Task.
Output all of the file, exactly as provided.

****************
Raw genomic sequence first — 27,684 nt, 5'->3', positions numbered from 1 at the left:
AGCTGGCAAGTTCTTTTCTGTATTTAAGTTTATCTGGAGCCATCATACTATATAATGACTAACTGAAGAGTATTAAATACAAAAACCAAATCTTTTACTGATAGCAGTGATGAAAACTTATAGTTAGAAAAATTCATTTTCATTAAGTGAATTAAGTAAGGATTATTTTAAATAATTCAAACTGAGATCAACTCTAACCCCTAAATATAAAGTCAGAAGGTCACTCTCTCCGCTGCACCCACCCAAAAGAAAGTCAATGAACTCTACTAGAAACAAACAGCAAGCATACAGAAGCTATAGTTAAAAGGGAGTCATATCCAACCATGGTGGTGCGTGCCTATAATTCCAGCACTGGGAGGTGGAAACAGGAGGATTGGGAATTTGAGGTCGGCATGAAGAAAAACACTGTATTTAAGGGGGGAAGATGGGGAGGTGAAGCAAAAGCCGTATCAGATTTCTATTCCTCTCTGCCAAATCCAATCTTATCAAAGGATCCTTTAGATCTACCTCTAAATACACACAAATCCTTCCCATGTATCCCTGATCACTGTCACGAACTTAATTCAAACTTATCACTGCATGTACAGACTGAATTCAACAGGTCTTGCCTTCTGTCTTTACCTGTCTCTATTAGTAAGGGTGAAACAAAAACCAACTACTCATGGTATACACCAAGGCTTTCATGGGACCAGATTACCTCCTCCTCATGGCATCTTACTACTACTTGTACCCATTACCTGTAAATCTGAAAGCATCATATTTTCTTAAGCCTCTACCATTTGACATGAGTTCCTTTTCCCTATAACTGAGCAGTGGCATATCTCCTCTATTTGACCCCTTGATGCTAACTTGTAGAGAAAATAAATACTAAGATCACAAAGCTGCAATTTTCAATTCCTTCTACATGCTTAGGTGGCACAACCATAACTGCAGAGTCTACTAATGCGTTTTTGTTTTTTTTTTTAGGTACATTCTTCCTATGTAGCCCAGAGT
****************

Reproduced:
Raw genomic sequence first — 27,684 nt, 5'->3', positions numbered from 1 at the left:
AGCTGGCAAGTTCTTTTCTGTATTTAAGTTTATCTGGAGCCATCATACTATATAATGACTAACTGAAGAGTATTAAATACAAAAACCAAATCTTTTACTGATAGCAGTGATGAAAACTTATAGTTAGAAAAATTCATTTTCATTAAGTGAATTAAGTAAGGATTATTTTAAATAATTCAAACTGAGATCAACTCTAACCCCTAAATATAAAGTCAGAAGGTCACTCTCTCCGCTGCACCCACCCAAAAGAAAGTCAATGAACTCTACTAGAAACAAACAGCAAGCATACAGAAGCTATAGTTAAAAGGGAGTCATATCCAACCATGGTGGTGCGTGCCTATAATTCCAGCACTGGGAGGTGGAAACAGGAGGATTGGGAATTTGAGGTCGGCATGAAGAAAAACACTGTATTTAAGGGGGGAAGATGGGGAGGTGAAGCAAAAGCCGTATCAGATTTCTATTCCTCTCTGCCAAATCCAATCTTATCAAAGGATCCTTTAGATCTACCTCTAAATACACACAAATCCTTCCCATGTATCCCTGATCACTGTCACGAACTTAATTCAAACTTATCACTGCATGTACAGACTGAATTCAACAGGTCTTGCCTTCTGTCTTTACCTGTCTCTATTAGTAAGGGTGAAACAAAAACCAACTACTCATGGTATACACCAAGGCTTTCATGGGACCAGATTACCTCCTCCTCATGGCATCTTACTACTACTTGTACCCATTACCTGTAAATCTGAAAGCATCATATTTTCTTAAGCCTCTACCATTTGACATGAGTTCCTTTTCCCTATAACTGAGCAGTGGCATATCTCCTCTATTTGACCCCTTGATGCTAACTTGTAGAGAAAATAAATACTAAGATCACAAAGCTGCAATTTTCAATTCCTTCTACATGCTTAGGTGGCACAACCATAACTGCAGAGTCTACTAATGCGTTTTTGTTTTTTTTTTTAGGTACATTCTTCCTATGTAGCCCAGAGT